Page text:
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Internet Addiction and Effects on Students

As a teacher, tutor, and former top-rated video game player, I’ve noticed an alarming trend between the number of hours students play video games and the rise in ADD and ADHD diagnoses in schools. It prompted me to search out studies that link electronic stimuli with a rise in these two disorders. What I found, is that the evidence seems to support that the more people play video games or surf the web, the shorter their attention spans become, as well as decrease their ability to focus.

I’ve noticed within myself a lack of patience to engage in conversations that were more full of detail and didn’t get quickly to the point. Not only is my ability to study reduced, but my ability to communicate with others is severely diminished in the real world. Conversations become boring, I have a hard time sitting through a good movie, if it lacks constant stimulation. I’ve noticed these same trends in many of my students who play video games on a regular basis as well. Conversely, from my observations, homes that limit stimulation from TV, internet, and video games tend to produce students with higher test scores, grades, and better social behavior. It begs the question, how much is too much? Does the student neglect important tasks to play games? Do they forget things easily? Do they grow impatient in conversations? Do they become irritable if they are not allowed access to electronic stimuli? You may have electronic addiction in your home. One may think that this type of addiction is no big deal, but anytime we develop obsessive behavior patterns, it tends to produce harmful results. Will the student shirk their homework or rush through it to get back to what they really crave? Do they ignore chores or miss deadlines, because they have learned to procrastinate too much? Do they develop anti-social behavior toward their family that is beyond the normal, but dismissed as being normal for an American teenager. Are their language and social skills inhibited by the fact that their friendships and conversations happen online and in internet shorthand? I can speak to how many formal essays I have graded that littered lol, jk, ur, cuz, and other such internet jargon, throughout what may have otherwise been, excellent points.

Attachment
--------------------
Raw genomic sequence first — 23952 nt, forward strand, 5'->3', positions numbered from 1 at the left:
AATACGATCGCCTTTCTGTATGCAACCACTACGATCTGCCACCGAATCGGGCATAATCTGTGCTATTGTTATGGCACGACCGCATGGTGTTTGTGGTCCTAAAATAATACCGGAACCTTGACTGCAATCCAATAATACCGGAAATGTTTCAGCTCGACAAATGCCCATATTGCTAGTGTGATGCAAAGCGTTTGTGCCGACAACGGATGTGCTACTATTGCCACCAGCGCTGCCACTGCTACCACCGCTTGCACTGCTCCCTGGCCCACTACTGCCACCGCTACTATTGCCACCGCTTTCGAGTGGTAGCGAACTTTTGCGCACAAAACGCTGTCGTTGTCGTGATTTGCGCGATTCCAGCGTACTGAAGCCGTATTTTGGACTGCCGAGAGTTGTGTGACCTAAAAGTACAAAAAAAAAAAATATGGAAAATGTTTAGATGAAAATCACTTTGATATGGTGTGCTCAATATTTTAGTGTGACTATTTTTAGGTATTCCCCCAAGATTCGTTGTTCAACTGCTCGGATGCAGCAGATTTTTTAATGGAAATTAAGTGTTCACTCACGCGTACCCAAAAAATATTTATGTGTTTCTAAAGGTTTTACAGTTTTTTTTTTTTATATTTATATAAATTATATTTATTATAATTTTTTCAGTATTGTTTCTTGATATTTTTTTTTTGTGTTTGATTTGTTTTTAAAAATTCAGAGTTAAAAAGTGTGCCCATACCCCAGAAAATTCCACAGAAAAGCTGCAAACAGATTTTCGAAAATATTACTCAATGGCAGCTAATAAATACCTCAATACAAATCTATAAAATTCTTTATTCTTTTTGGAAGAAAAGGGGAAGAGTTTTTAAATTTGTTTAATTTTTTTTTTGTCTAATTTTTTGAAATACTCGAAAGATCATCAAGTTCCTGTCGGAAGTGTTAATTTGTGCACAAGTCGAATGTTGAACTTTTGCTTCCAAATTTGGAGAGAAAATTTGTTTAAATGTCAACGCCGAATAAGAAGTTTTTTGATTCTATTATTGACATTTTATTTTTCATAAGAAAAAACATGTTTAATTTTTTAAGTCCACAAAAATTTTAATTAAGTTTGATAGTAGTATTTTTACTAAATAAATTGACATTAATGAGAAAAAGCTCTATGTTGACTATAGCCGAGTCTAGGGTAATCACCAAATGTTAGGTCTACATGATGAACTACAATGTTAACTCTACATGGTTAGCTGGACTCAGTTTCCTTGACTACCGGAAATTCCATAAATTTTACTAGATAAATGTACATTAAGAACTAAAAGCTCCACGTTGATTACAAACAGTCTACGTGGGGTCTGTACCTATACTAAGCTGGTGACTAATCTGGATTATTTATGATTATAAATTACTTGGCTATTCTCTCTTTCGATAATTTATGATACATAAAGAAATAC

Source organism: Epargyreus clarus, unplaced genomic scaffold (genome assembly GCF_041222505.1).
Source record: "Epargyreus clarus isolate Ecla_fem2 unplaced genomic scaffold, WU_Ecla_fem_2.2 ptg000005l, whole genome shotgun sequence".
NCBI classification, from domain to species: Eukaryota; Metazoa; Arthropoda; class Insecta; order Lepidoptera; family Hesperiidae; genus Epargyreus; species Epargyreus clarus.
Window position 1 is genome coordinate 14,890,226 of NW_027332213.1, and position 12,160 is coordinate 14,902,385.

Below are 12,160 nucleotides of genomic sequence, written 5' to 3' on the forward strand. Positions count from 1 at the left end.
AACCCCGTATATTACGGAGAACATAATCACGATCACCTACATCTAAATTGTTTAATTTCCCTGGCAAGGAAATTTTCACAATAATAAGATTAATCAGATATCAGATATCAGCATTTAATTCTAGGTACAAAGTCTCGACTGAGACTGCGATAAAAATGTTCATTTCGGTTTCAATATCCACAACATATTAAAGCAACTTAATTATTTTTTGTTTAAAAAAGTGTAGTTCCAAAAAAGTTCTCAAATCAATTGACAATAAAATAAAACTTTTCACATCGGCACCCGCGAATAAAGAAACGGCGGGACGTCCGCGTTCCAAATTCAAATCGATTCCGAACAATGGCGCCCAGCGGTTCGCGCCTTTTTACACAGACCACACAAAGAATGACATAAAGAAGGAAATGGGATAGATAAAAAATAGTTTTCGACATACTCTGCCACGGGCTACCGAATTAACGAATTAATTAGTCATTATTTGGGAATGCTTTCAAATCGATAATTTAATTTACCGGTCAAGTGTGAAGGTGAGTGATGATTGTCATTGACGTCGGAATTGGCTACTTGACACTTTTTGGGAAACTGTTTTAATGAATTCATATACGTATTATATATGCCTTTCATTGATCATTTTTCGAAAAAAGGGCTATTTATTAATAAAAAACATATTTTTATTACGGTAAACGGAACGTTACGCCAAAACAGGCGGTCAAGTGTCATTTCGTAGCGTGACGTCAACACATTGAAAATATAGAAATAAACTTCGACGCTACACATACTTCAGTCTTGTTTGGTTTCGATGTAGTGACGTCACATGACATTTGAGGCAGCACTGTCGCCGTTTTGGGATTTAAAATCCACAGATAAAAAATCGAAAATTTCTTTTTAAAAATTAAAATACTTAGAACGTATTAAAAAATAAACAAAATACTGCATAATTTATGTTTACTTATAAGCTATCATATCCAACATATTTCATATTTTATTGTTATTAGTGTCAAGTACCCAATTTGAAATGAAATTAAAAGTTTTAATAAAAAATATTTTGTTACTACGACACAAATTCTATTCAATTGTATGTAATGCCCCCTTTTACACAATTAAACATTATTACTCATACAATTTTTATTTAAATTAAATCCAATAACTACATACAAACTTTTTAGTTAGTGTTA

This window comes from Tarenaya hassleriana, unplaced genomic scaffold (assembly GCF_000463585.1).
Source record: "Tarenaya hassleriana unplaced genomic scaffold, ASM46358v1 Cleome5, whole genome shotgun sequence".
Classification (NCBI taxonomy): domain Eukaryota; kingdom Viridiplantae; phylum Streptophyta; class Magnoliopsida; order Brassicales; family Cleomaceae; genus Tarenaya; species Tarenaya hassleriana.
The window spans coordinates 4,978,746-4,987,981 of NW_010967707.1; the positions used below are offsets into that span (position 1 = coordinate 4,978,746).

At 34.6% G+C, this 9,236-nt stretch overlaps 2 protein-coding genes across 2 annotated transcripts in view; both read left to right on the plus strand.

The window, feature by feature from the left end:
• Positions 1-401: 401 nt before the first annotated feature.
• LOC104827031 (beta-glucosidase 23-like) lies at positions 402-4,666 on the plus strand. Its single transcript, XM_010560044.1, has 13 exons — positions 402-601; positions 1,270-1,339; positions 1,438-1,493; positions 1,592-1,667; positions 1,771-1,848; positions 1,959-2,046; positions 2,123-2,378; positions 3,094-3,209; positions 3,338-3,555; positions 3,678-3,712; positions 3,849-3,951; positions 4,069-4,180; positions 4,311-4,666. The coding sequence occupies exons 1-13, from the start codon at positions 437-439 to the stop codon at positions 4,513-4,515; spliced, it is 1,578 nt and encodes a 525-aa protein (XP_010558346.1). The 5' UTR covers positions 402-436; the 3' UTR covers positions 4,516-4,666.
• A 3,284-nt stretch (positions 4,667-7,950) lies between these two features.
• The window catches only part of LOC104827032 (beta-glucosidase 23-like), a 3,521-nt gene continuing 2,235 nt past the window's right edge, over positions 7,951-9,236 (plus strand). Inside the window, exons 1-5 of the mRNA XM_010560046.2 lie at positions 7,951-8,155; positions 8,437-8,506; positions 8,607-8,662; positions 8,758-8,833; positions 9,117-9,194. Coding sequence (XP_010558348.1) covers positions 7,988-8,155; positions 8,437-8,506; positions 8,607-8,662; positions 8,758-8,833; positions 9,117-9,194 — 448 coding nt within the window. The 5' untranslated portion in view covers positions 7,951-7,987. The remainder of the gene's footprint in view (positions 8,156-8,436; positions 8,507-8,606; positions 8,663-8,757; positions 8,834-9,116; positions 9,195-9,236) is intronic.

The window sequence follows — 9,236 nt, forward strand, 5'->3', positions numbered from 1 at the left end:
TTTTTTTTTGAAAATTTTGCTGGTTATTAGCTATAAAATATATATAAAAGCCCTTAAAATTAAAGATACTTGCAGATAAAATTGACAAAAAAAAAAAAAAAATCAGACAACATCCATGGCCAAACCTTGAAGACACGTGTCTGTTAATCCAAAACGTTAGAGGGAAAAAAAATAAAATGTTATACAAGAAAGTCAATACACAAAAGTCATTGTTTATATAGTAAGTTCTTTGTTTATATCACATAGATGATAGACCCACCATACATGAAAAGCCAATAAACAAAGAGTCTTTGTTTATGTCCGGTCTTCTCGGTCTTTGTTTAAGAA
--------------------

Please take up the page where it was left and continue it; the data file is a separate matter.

As if these other factors were not problems enough, what can happen if the addiction carries over into adulthood? At least once a month you can find a news story about someone who commits suicide due to a gaming or social network problem. Additionally, how many adults lose their jobs, due to habitually calling in sick to play the latest version of a video game? You may think I’m exaggerating, but I’ve seen it time and time again. My roommates lost their jobs for this very reason. Some of my better friends missed coming to my birthday party, because they wanted to do a raid in World of Warcraft. The social consequences and scope of this problem are endless.
More and more studies are now linking video game and internet addiction to the rise in learning disabilities such as ADHD and even Autism. Don’t just take my work for it, search out the studies with Internet Addiction and ADHD or other similar search phrases. There were so many articles, it was hard to narrow down and list only a few.

What can we do to combat these growing trends? Limit electronic time in the home? Read more books? Spend more time outdoors? Spend more time studying? Meet new friends and go places? All of the above?

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